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Coming to Tunisia for the first time was like a small victory for me. Back in 2005, I was denied an opportunity to pursue research in the country, as my project was seen as too controversial. What was I going to research? I was going to do a comparative study of the human rights structures of Tunisia and Saudi Arabia. 

Fast forward six years, and it’s a whole new world. When I got off the plane, I am not sure what exactly I expected – but it wasn’t what I got. For some reason, I thought that the revolutionary fervor that drove Tunisians to throw out Ben Ali in January of this year would be palpable. Not long ago, Tunisians had gone to the polls for the first time in a free election in decades. And just yesterday, a new president took the oath of office.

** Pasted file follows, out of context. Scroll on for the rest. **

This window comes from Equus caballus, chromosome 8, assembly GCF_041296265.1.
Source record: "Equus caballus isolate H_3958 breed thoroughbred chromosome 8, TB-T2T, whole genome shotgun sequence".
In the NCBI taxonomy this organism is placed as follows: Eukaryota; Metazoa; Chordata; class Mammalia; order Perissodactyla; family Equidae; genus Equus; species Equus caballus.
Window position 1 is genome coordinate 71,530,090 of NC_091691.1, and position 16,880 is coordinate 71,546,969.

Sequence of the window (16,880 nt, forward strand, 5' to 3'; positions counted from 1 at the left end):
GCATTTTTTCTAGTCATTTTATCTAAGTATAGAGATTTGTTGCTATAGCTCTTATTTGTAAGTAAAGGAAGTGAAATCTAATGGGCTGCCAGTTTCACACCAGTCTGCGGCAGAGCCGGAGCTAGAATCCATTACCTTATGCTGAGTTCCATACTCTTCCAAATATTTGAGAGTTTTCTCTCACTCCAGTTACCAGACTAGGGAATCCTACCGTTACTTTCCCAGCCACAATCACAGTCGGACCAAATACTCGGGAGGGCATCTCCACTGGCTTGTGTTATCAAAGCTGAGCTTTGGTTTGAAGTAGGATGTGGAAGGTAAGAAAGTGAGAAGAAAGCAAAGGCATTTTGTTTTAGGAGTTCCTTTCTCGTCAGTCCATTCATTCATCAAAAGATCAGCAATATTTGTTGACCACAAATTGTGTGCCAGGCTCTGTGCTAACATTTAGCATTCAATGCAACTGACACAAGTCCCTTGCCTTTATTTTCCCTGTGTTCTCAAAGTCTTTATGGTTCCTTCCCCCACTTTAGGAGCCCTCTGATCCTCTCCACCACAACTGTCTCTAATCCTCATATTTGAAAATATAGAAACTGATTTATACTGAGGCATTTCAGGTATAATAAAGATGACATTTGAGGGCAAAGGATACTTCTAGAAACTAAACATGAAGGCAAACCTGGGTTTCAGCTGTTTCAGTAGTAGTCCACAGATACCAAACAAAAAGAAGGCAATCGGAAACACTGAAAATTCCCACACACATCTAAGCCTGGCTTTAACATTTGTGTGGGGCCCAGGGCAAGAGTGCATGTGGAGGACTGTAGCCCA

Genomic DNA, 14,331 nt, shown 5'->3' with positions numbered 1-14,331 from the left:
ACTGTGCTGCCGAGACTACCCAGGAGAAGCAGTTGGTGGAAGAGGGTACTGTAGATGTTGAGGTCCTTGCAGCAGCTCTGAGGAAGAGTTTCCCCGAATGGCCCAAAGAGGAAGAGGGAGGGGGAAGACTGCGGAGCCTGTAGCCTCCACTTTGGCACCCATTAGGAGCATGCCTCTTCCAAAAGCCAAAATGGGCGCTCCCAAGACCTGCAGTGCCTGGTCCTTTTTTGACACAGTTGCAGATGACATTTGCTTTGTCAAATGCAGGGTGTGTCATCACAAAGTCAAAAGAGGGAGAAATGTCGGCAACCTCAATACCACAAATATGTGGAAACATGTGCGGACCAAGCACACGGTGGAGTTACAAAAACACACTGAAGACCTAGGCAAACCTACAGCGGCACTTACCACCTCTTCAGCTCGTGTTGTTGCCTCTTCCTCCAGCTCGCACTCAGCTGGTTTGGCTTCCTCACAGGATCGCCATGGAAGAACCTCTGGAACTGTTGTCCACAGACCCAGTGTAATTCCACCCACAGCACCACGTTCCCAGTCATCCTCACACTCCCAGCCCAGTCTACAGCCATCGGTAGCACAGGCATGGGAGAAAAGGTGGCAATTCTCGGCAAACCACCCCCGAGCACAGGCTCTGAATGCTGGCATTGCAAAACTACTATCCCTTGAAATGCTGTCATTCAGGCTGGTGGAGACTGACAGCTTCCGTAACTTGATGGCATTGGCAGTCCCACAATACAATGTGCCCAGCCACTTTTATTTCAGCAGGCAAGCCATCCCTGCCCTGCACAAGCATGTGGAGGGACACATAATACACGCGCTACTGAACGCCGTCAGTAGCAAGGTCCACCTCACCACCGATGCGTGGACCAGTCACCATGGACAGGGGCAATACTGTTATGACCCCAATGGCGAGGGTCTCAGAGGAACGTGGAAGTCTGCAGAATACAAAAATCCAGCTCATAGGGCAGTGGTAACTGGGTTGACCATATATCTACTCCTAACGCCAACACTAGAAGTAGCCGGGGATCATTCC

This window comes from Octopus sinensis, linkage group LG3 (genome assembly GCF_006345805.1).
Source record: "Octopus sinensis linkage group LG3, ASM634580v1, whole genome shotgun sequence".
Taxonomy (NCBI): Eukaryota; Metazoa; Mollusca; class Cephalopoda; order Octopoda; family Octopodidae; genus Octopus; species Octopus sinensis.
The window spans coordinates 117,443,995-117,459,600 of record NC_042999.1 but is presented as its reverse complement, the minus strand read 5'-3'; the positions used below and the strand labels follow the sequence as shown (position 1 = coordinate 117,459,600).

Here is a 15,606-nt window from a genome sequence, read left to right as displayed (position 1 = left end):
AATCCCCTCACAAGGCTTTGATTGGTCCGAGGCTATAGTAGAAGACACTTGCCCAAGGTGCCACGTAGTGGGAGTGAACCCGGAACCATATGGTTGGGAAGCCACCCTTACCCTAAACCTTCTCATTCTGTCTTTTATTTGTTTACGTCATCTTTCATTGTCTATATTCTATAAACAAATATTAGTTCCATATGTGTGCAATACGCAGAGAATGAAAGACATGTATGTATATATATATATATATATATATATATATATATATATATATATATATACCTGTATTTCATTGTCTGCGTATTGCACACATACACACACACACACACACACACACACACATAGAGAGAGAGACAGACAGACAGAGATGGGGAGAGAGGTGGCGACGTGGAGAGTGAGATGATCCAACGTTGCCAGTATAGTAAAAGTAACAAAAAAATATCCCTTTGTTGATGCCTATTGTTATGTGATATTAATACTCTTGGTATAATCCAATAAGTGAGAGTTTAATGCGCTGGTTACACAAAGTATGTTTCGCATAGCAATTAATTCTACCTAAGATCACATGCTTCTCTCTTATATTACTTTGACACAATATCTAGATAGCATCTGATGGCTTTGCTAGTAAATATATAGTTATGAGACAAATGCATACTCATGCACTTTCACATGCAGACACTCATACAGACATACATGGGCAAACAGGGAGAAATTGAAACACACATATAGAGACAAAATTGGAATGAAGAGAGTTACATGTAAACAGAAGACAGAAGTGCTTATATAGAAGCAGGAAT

But there seems to be an overwhelming hesitance gripping Tunisia. “We just don’t know what the future will hold,” is the sentiment that many people have expressed to me. While the government works out how to govern, the economy is floundering. Businesses are closing and foreign investment is leaving – just when it is needed most. And all of this is happening for the same reason that so many Tunisians are so nervous. It’s the uncertainty.

No one knows how this grand experiment is going to turn out. We’ve seen revolutions before (remember the color revolutions?) but the scale and speed with which this transition has taken place is unprecedented. What should the expectations be? How do you build a post-revolutionary economy during a world-wide recession?

A man I met today probably put it best when he said: “We are all benefitting from the revolution – we have free speech, we have YouTube now. But now that it is done, the people who really brought it to us, they are the ones suffering the most.” And he’s totally right. The jobless, the poor, the young, and the vulnerable continue to struggle to get by. So, while on one hand I’m really excited by the peaceful, well-thought out transition taking place in Tunisia, I can’t help but think about the other side of revolution – the one we don’t necessarily see, but can certainly feel.